Investors Tax Reliefs – helping to get your business equity funded
As businesses navigate what has been described by the Prime Minister as a challenge analogous to an Alpine tunnel (and they try to reach the “sunlit pastures” at the end of the tunnel), a key issue is raising funding to help sustain those businesses.
As COVID-19 has changed our lives, it has also changed the business landscape in ways that the Government cannot have imagined at the time of delivering their Budget in March. To the Government’s credit, they have acted fast in introducing new measures to support business and self-employed people with schemes such as the Coronavirus Job Retention Scheme (CJRS), the Coronavirus Business Interruption Loan Scheme (CBILS) and the Bounce Back Loan Scheme (BBLS) to mention a few.
The Government also have outlined the Coronavirus “Future Fund” scheme, which is launching this month. The Future Fund is intended to provide a potential source of funding for innovative, early stage, companies which rely on equity investment and are unable to access the CBILS (our previous blog Coronavirus Future Fund explores the details further).
A (not so) minor problem with the Future Fund?
There appears to be an obvious gap in the Future Fund. When early stage companies are seeking investment they often offer equity in the form of new shares, and will seek to agree with HMRC in advance that they qualify under the Enterprise Investment Scheme (“EIS”) and/or the Seed Enterprise Investment Scheme (“SEIS”) which attracts investors given the various generous tax reliefs provided by EIS/SEIS.
At the time of initial publication of this blog (5th May 2020) the initial term sheet for the Future Fund suggests that it will require convertible debt like funding and so may not be compatible with investment under EIS or SEIS, and may only in practice be compatible for investment via a Venture Capital Trust. Hopefully this will be rectified before the Future Fund goes live. There are plenty of “business angels” who can provide equity funding alongside the Future Fund and it seems like a missed opportunity to limit the Future Fund to VCT investment.
Introducing the BAD relief
On 11th March 2020 was the change to the relief formerly known as Entrepreneurs’ Relief, which is now called the Business Asset Disposal Relief (“BADR”).
The main actual change from the announcement was the lowering of the lifetime limit from £10million to £1million. Please see our previous blog on changes to Entrepreneurs’ Relief.
Using the reliefs in practice
But what do the changes in Business Asset Disposal Relief and the introduction of Coronavirus Future Fund mean in practice for investors and companies alike?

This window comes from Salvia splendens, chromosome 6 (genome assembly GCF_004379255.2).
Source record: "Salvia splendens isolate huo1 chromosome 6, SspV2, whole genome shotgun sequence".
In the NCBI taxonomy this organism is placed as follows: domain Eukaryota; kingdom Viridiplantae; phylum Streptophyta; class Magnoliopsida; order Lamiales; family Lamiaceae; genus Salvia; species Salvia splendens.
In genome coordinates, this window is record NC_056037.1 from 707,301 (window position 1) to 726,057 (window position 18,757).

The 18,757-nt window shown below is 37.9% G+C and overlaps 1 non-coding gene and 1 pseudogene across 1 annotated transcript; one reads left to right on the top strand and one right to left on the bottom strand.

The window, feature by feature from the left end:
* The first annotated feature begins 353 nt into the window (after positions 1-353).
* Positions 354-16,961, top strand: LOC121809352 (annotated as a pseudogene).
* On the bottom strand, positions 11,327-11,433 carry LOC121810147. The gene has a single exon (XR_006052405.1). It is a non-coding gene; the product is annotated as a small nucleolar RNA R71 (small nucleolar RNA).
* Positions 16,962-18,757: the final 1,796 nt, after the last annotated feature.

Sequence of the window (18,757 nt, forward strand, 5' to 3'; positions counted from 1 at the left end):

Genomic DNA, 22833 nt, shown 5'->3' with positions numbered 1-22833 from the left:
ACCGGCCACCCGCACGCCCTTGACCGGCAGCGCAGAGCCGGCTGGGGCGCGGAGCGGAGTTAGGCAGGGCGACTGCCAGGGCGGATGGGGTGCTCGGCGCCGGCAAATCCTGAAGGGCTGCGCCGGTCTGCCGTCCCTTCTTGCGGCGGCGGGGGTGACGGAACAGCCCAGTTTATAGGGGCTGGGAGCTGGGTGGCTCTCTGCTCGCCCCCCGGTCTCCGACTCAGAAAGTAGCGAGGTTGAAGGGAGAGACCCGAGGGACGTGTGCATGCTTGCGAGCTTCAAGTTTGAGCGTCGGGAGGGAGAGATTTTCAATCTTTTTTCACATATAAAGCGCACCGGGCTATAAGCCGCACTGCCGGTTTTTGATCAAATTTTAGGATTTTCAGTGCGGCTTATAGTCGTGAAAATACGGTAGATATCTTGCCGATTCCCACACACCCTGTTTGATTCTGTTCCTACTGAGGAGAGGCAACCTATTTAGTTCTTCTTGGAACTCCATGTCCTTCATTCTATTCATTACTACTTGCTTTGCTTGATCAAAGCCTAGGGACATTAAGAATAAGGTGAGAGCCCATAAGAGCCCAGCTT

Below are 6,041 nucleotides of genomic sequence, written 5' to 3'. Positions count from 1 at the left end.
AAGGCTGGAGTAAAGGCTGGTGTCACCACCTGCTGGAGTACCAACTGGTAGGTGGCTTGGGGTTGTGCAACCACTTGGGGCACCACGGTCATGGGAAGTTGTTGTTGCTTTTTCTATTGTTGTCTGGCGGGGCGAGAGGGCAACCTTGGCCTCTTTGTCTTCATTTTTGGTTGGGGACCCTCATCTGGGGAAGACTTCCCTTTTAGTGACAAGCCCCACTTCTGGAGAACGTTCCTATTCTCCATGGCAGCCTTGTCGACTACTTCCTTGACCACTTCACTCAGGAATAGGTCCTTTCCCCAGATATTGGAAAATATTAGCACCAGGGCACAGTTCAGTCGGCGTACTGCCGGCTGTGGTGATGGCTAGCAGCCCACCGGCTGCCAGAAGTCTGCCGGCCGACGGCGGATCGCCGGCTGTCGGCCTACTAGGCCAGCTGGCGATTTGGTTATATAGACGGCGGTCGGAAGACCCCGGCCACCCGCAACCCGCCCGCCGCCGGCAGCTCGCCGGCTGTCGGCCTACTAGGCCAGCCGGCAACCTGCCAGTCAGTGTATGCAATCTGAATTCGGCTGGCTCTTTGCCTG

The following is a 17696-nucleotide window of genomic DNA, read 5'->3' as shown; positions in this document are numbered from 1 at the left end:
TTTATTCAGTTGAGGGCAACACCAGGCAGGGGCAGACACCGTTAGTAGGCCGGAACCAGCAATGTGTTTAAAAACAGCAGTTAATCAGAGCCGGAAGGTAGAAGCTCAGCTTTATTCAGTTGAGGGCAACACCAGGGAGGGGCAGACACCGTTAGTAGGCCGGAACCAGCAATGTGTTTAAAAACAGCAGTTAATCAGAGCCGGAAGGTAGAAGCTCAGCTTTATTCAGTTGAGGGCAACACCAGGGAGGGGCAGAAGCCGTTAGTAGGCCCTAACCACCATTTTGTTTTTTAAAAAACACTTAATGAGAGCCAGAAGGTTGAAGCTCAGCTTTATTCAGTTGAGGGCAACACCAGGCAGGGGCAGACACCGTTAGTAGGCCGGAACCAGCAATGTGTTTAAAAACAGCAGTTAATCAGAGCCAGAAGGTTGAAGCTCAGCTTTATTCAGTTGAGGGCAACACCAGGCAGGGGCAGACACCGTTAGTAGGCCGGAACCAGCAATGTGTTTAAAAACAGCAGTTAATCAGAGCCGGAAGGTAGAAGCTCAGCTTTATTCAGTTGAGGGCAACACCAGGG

Businesses may now be considering what is the best long term funding solution as they seek to either re-establish their business models, or seek to trade out of what may be a U-Shaped recession. Some businesses may conclude that equity investment is the best route (rather than debt funding such as the CBILS or the BBLS). And as stated above, the Future Fund at the moment appears to be more “debt like” than “equity” in nature and so may not fit with EIS/SEIS.
But, it’s not all doom and gloom for investors. If a company doesn’t meet the EIS/SEIS criteria, there is also Investors’ Relief, which was introduced on 17 March 2016. This is quite similar to Business Asset Disposal Relief, but somewhat ironically is much more generous.
There are already a range of tax reliefs which are intended to encourage investment into what are typically SME businesses and which are summarised in the table below. The key aspect that businesses should be aware of is that the reliefs can actively encourage investment into the business and equity investment may be seen as a preferable route. This may be particularly so if debt funding from CBILS or the Future Fund aren’t technically compatible with the aims of the business.
And somewhat ironically, the tax reliefs for external investors are now actually (and potentially substantially) more generous than the tax reliefs for the persons who have originally set up and run the businesses. The owner managers who are now having to work out how to keep the businesses going.
At MHA Tait Walker, we help investors and businesses alike to understand how to ensure that the likelihood of successfully raising investment is maximised.
× Must be an employee or officer
* Can qualify in limited circumstances
BADR Business Asset Disposal Relief
IR Investors Relief
EIS Enterprise Investment Scheme
SEIS Seed Enterprise Investment Scheme